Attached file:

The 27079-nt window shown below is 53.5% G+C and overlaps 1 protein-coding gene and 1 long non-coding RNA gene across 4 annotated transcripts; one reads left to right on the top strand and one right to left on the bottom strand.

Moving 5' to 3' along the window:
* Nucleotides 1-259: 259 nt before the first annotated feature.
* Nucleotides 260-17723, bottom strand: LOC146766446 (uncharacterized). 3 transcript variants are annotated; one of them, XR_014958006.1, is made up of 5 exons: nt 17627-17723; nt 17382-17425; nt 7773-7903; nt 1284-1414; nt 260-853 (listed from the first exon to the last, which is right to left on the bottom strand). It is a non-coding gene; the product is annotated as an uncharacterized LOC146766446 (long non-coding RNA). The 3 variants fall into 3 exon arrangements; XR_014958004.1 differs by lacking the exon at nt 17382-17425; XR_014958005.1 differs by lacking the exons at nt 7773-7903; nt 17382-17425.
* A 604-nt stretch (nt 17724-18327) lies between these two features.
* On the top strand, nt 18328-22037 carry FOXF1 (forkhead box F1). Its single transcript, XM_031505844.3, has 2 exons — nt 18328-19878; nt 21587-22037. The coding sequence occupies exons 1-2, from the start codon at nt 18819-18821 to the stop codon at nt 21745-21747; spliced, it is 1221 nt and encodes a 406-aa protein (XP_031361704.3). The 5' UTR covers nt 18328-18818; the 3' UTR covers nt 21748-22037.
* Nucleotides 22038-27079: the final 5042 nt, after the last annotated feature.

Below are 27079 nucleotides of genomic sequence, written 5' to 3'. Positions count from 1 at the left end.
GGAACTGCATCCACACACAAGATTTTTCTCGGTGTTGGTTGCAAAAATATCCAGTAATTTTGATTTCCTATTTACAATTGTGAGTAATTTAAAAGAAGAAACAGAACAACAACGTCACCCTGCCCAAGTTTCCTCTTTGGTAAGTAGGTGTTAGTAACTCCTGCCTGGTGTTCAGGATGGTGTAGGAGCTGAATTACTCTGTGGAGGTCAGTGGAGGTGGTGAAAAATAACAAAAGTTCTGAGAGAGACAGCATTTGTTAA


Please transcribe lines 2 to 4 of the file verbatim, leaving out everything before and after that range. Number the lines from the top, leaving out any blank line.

Moving 5' to 3' along the window:
* Nucleotides 1-259: 259 nt before the first annotated feature.
* Nucleotides 260-17723, bottom strand: LOC146766446 (uncharacterized). 3 transcript variants are annotated; one of them, XR_014958006.1, is made up of 5 exons: nt 17627-17723; nt 17382-17425; nt 7773-7903; nt 1284-1414; nt 260-853 (listed from the first exon to the last, which is right to left on the bottom strand). It is a non-coding gene; the product is annotated as an uncharacterized LOC146766446 (long non-coding RNA). The 3 variants fall into 3 exon arrangements; XR_014958004.1 differs by lacking the exon at nt 17382-17425; XR_014958005.1 differs by lacking the exons at nt 7773-7903; nt 17382-17425.